Five Ways to Shrink Your Building's Legal Costs
From time to time, every owner must hire an attorney to represent it in a lawsuit. With the rising costs of attorneys and experts, it is important to take steps to reduce or limit legal fees. Expensive litigation may have spillover effects on your building's value, and lengthy lawsuits may take a psychological toll on you.
Attorney's fees are not cheap. And depending on the type of case you are involved in, these fees can quickly add up. Below, we give you five key strategies for trimming legal fees, and explain each one following the list:
Avoid paying to train an attorney.
Ask the attorney about a flat fee.
Ask for estimates if the attorney charges hourly.
Limit the attorney's administrative costs.
Limit charges for telephone conversations.
Below are the strategies, with examples of typical problems you may face, and their solutions.
1. Avoid Paying to Train Attorney
Problem. “Clients save money with experienced attorneys because they don't have to do the research necessary to become familiar with the relevant law,” says attorney David Byrne, shareholder at Stark & Stark. Ironically, it might cost more to hire an inexperienced attorney with a low hourly rate than one with a higher rate who knows the area of law related to your case.
For example, a manager calls an experienced attorney with a question about the building's wheelchair accessibility and other fair housing issues, because a tenant has recently been confined to a wheelchair. An experienced attorney does not need to spend six hours researching the issues involved, and in one telephone conversation should be able to walk the owner through exactly what he needs to do.
Even if you hire an experienced attorney, he might assign the work to an inexperienced associate fresh out of law school. The inexperienced associate's billing rate may be lower, but you could end up paying more in the long run if it takes longer to get the work done.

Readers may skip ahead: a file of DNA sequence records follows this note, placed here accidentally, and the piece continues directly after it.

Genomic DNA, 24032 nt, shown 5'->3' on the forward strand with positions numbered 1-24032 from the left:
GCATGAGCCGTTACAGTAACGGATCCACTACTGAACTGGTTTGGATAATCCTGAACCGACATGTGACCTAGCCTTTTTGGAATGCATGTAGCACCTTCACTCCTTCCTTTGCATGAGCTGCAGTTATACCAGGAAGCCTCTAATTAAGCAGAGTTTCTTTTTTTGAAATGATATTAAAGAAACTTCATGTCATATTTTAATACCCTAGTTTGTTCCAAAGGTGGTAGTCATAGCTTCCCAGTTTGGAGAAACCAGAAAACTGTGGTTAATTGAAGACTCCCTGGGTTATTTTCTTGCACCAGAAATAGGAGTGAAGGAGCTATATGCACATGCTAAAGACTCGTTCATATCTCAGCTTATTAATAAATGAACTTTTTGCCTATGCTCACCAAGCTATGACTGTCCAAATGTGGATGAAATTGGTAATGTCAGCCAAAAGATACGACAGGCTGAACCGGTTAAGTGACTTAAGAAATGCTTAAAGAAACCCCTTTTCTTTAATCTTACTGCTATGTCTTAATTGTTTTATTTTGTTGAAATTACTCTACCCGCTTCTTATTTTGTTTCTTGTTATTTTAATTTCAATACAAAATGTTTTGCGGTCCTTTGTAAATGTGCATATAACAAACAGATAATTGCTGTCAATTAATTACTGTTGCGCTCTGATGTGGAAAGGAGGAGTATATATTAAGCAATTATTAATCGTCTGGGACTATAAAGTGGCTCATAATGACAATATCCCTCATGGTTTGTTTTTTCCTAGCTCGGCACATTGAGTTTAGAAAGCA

Solution. Find out how much experience an attorney has with your particular problem. Ask the attorney how many cases he has handled on the subject. Find out whether other attorneys and professionals, such as para-legals, will be working on your case, and ask about their level of experience and their billing rates. Make sure billing rates are appropriate for the level of experience or job category.
As long as you are not paying for training time, you may want some tasks handled by an attorney who bills at a lower rate, or by a paralegal. For example, you do not want to pay a partner's high billing rate for the preparation of a simple document or letter. When you hire the attorney, ask which legal documents can be prepared by a paralegal or a less experienced attorney at a lower rate.
2. Ask About Flat Fee
Problem. Attorneys generally bill by the hour. The more time they put in, the higher the bill. The hourly rate can vary greatly, depending on the experience and position of the attorney working on your case. Less experienced associates will charge less per hour than experienced partners of a law firm.
Solution. You may be able to arrange or request that an attorney charge you a flat fee for a case or a specific service within a case. The flat fee should cover the cost of the case, or a specific task within the case, from beginning to end, except possibly for court fees. “The obvious benefit of a flat fee arrangement for an owner is cost certainty,” says Byrne.